WASHINGTON – After weeks of house hunting in New York City, graduate student Katherine Sumantri, 25, finally put in the paperwork to lease an apartment with three other student roommates on Monday (July 6).
She had already booked her flight from Singapore back to the Big Apple to start the second and final year of her speech-language pathology course at Teachers College, Columbia University, even though her classes were going to be exclusively online in the light of the ongoing pandemic.
But an hour after her lease paperwork was approved, the US Immigration and Customs Enforcement (ICE) agency issued a notice that students taking courses which were fully online would no longer qualify for visas.
This effectively ended the current exemption for international students whose classes had moved online over public health concerns.
The sudden change upended Ms Sumantri’s plans and those of hundreds of thousands other foreign students, who scrambled to clarify with their colleges whether they were affected.
“The reality of our situation as international students right now is that there is a lot of uncertainty and none of us really know what next move to make,” said Ms Sumantri, who cancelled her flight and had to back out of her lease.
“I’ve never been in this situation in my entire life, where you just feel so helpless.”
There were 4,632 students from Singapore studying in the US last year, according to figures from the Institute of International Education. The total number of international students in America is more than a million.
Some colleges are offering a mix of online and in-person classes or allowing students to change their course loads to take an in-person module, which could help them circumvent the visa restrictions.
At least a dozen top universities, including Ivy League institutions like Harvard University as well as the University of California network, have filed lawsuits or legal briefs challenging the ICE regulation.
“If the big guns and the pride of the US education system are sticking up for us, I think they will relook something, I hope,” said Ms Benita Lim, 33, who is entering the second year of her PhD programme in theology and culture at Fuller Seminary in Los Angeles.
Her school has to decide what to do by early August, she said, adding: “We will be in limbo for one month.”
Even students whose classes are partially in-person and are likely to be granted student visas have to decide if they want to return to the US and risk being kicked out if the coronavirus situation worsens and schools shut down again.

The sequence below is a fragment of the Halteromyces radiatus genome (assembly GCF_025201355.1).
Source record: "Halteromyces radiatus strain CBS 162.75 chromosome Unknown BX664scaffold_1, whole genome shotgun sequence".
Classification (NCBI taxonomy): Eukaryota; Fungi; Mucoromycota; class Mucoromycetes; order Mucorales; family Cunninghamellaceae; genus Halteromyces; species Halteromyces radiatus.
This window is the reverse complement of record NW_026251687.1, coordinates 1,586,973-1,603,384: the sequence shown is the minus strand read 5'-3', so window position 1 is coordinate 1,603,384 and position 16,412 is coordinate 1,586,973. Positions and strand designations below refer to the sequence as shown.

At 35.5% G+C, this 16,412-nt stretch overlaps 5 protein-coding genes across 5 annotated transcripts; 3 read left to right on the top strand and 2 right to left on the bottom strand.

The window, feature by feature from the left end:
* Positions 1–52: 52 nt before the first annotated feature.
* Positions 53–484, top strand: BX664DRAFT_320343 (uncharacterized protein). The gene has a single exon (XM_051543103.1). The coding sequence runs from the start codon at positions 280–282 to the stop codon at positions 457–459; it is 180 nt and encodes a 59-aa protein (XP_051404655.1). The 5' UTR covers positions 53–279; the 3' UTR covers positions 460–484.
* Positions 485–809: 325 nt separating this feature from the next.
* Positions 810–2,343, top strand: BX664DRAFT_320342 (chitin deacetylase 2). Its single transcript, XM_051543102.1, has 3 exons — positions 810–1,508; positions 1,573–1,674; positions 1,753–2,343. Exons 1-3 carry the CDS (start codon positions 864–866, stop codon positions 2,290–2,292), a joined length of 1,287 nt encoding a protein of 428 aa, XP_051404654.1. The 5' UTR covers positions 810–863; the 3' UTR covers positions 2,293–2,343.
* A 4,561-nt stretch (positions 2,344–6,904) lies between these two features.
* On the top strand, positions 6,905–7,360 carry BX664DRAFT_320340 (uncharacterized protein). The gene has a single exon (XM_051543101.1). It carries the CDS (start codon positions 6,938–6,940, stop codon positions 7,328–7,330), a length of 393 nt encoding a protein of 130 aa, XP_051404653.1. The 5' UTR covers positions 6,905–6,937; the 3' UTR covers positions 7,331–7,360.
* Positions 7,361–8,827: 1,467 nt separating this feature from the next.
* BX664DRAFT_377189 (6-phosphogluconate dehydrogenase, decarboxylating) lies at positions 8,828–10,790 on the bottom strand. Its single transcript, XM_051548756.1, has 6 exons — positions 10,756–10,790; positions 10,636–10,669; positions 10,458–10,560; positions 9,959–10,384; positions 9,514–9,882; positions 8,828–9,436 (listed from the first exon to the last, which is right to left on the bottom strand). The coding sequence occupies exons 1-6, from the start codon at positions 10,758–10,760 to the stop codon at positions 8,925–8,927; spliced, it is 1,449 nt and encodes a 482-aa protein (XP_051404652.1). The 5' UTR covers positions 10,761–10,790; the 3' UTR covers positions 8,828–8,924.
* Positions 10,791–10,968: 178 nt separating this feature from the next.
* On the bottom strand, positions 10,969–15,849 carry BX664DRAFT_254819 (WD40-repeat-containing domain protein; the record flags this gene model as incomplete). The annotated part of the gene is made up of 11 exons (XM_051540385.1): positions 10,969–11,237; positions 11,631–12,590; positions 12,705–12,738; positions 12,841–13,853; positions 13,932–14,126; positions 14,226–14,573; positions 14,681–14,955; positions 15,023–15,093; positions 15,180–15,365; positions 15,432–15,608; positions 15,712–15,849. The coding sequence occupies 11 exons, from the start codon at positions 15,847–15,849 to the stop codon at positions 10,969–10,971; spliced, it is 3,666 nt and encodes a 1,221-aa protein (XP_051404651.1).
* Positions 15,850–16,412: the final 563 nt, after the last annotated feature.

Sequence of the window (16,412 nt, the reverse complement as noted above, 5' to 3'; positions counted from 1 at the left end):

Ms Clarissa Eyu, 24, who is studying for a Master of Arts degree in strategic public relations at the University of Southern California, was told by her academic adviser that one of her classes fulfils the in-person attendance requirement.
“Even though it might take a burden off my shoulders now, it could still happen in the middle of the semester,” said Ms Eyu, who is returning to the US on July 15.
But if students choose to attend their online classes from Singapore, they will have to do so in the middle of the night because of timezone differences and lose access to labs and libraries.
Some Singaporean students have turned to online chat groups to keep themselves and each other up to date with the latest news, swap tips on how to navigate America’s byzantine immigration system and commiserate.
One student said she was rethinking admission to a local university, while another said she could not transfer her credits to the university she wanted.
CHOOSING BETWEEN HEALTH AND EDUCATION
Students from Singapore said that the visa rule also forces them to choose between their health and their education, unlike their American classmates who can take classes entirely online and not risk their health.
Ms Lim said she would not feel safe attending classes in person, as cases in California have been spiking and she still sees people going around without wearing a mask.
“You don’t know how many people will really be responsible on their part when they enter the classroom,” she said.
“At the end of the day, I’ll have to choose health. I live with people and I don’t want to worry my family. If it means just putting things on pause, I just have to do it.”
Those who plan to apply to work in the US after graduation under the Optional Practical Training scheme, a temporary work authorisation, must also be enrolled for one full academic year and be physically present in the US to qualify.
“I’m not just choosing between my education and my health, but also my future career ,” said Ms Eyu.
The ICE directive is one of several recent measures to restrict work and study visas for foreigners amid the pandemic. Critics say the coronavirus is being used as an excuse for the Trump administration to clamp down on overall immigration, as foreign students were allowed to take their classes online last semester.
“They were okay with it last semester when the pandemic was going on. The pandemic is still going on but they decided to change the rules,” said Ms Sumantri.
Said Ms Eyu: “I feel like we’re being used as pawns in something else.”
But she said she was heartened by support from her American classmates advocating on foreign students’ behalf to local politicians and from her school, which announced that international students who need an in-person class will be granted one at no extra charge.
“I went to high school in the States. I went to undergrad in the States,” said Ms Sumantri. “This is my home away from home and this is the first time in all those years that I’ve felt so unwelcome.”
“I don’t know how you can feel comfortable being in a place when you are told that they don’t want you there. It’s one thing for your friends to support you and your school to say that they want you to be there. But this is an official government document,” she added.
“I don’t want to come back when I’m not welcome.”
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